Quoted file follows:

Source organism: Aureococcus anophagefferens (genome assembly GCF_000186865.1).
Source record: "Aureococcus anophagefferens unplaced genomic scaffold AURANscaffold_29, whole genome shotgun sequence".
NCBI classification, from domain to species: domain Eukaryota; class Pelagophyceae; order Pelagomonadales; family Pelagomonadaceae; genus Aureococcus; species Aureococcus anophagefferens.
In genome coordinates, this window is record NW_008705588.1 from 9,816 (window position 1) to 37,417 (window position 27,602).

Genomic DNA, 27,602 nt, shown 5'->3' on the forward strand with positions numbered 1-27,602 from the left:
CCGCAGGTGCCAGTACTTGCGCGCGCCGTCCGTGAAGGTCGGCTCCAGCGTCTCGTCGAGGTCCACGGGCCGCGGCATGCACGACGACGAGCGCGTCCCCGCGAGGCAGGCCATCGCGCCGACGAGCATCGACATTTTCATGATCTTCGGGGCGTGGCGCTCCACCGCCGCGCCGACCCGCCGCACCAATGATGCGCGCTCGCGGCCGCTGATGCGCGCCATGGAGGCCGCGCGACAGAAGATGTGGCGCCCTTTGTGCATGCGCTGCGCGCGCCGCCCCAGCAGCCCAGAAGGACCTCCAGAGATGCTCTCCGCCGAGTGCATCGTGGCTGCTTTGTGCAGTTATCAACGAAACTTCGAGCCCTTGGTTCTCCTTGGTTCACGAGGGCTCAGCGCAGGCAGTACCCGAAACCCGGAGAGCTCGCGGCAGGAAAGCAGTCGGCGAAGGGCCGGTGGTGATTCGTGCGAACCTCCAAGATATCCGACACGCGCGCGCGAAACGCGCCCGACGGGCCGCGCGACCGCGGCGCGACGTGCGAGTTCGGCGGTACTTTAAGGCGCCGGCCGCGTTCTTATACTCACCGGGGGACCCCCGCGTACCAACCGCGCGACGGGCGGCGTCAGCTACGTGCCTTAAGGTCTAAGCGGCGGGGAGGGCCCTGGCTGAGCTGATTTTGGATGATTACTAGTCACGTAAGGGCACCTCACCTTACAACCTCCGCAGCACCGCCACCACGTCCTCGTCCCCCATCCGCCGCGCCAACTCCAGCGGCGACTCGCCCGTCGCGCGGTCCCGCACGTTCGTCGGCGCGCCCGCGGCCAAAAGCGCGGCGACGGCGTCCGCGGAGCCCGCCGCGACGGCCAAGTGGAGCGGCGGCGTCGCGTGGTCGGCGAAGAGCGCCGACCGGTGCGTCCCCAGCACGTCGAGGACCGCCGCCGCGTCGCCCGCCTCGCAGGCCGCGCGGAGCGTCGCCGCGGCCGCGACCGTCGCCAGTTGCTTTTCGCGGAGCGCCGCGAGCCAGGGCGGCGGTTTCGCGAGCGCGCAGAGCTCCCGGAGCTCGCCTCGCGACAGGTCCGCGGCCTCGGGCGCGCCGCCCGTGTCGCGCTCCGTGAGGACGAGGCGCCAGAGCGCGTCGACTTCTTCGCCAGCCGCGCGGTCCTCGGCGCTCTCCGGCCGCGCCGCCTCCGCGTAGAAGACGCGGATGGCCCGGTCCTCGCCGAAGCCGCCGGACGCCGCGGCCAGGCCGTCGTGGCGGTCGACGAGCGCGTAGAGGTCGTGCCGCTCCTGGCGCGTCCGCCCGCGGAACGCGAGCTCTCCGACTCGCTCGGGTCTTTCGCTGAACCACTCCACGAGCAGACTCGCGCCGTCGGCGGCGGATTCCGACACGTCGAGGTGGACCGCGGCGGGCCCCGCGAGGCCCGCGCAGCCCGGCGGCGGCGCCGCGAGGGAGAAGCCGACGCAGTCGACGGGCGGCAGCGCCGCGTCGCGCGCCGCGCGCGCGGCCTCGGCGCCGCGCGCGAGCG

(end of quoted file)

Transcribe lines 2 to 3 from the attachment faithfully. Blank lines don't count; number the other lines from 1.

Source record: "Aureococcus anophagefferens unplaced genomic scaffold AURANscaffold_29, whole genome shotgun sequence".
NCBI classification, from domain to species: domain Eukaryota; class Pelagophyceae; order Pelagomonadales; family Pelagomonadaceae; genus Aureococcus; species Aureococcus anophagefferens.